Nov 9, 2011
I have a question that has been eating at me for a few days, but perhaps itâs nothing. I just want to get a professional opinion regarding my risk level in a situation which occurred recently.
I dabble in hairdressing, and the other day, I was sewing in my friendâs weave, which basically means sewing (with brand new needle and thread) hair extensions onto horizontal cornrows braided tightly into the recipientâs hair. Obviously nobody wants to get hurt while getting her hair done, so I always try to be very careful with my sewing, and go slow and precise. I made sure not to poke my friend the whole time, but just a few stitches before completion, I may have poked her a bit with the needle, as I felt some resistance on the tip. I pulled it out and felt a little resistance again, like the needle had been stuck under the top layer of skin on the scalp. I asked if I hurt her, and she said she didnât feel anything, nor do I remember her jerking, like youâd expect from someone who gets poked with a little pin. However, she has a high pain tolerance, and perhaps she just didnât want to hurt my feelings by admitting Iâd hurt her. I finished the few remaining stitches and knotted off the thread. Now, Iâm worried that perhaps I did poke her, and then I subsequently poked myself, resulting in the potential for viral transmission. In the many stitches before the one I thought I may have poked her with, I balanced the needle in my fingers to push it through the hair, braids, extension glue, and extension wefts, and grabbed the tip to pull the needle through. Basically, handling it like anyone would when sewing. This does include touching the sides of the tip of the needle. Iâm fairly certain I must have poked the first layer or two of skin on my fingers when doing this, but certainly never enough to really be painful. I checked my fingers afterwards, and saw no blood spots or anything to indicate a poke. I did notice a few spots where the top layer of skin had peeled back in a little line, probably in the spots where I had grasped the needle, and maybe a few tiny white areas of loose skin where the very tip of the sewing needle had pushed through the top layer of skin while I used it. (A few days later, I grabbed a new sewing needle from my own craft box, and tried poking at my finger to replicate what I felt while sewing to see if it would break through any layer of skin other than the top. Although I felt minor pokes, I never drew blood, and left only nigh-invisible marks of upturned skin layers. I apologize for how how compulsive this must be...) This got me thinking that maybe I poked her multiple times, and although I didnât see any obvious pokes that bled on my fingers, and didnât feel any painful needle pokes, maybe I did receive needle pokes that drew blood and I just didnât register them at the time or notice them later. So, say that I did poke my friend with the sewing needle while sewing in her hair extensions, and then immediately poked myself. Would this be a risk for HIV of Hep C? It would have been a solid sewing needle. I have heard from various sites that sewing needles are not vectors for the transmission of HIV, but this is probably when sewing fabrics, not sewing extensions directly onto the tight cornrows on someoneâs head, right? I feel that this would be more akin to a suture needle exposure. Iâve tried to tell myself that the chance of transmitting HIV via a needlestick from a needle used on a known HIV+ individual is still only 1 in 300, and since I donât know if I even poked her, and donât think I poked myself and drew blood, my chances from this situation would be lower, but I still believe I had some degree of risk. I checked Medhelp, and the knowledgeable people there believe transmission in this manner would be impossible, since even if there was an unlikely blood transfer, the extremely miniscule amount left on the very tip of the needle after a poke from sewing would not be enough to transmit HIV.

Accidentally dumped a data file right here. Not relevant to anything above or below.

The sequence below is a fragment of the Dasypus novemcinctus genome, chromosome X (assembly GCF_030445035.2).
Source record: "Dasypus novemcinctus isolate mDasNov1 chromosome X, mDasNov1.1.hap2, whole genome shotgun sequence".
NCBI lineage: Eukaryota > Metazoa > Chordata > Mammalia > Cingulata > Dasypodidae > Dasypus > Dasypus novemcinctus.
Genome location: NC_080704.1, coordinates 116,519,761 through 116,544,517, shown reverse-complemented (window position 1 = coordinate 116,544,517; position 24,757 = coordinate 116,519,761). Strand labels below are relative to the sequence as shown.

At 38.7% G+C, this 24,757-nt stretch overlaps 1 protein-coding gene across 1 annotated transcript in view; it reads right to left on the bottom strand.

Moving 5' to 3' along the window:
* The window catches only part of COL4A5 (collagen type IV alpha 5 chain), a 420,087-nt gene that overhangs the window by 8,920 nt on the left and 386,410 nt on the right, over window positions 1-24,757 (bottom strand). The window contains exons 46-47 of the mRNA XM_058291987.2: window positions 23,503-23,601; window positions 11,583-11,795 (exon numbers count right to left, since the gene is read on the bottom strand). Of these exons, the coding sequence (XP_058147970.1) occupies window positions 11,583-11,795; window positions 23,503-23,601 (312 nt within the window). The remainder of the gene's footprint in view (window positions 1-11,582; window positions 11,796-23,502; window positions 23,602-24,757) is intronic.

My friend may be at risk of HIV or Hep C, since she once took a friendâs lip ring out of his lip and put it into her brand new lip piercing, and so I must admit I am worried. I had actually had the second of my twice-yearly HIV test two days before this situation, which was negative, and so Iâm very upset that I have a new situation to worry about so soon after feeling relief at my results. In your opinion, was I at all at risk in this situation? I do believe I sustained some tiny needle pokes, but I am pretty sure they only got through the very tip-top layer of skin, as I never saw any blood during/directly after sewing or scabs in the hours/days following the incident. Should I get tested again in 3 months? Iâm agonizing over this. Please help.
Response from Mr. Cordova
In my opinion, no you were not at risk. It's likely that the resistance you felt was not her scalp being poked but probably the weave, glue, or the resistance from going through the cornrows. That being said, even if you had poked her, don't you think you would have felt it if you had poked yourself? I know every time I try to sew something, I usually end up poking myself once or twice and I always feel it.
There is no need to get tested because of this. You can wait until your next six month test.
In health, Richard
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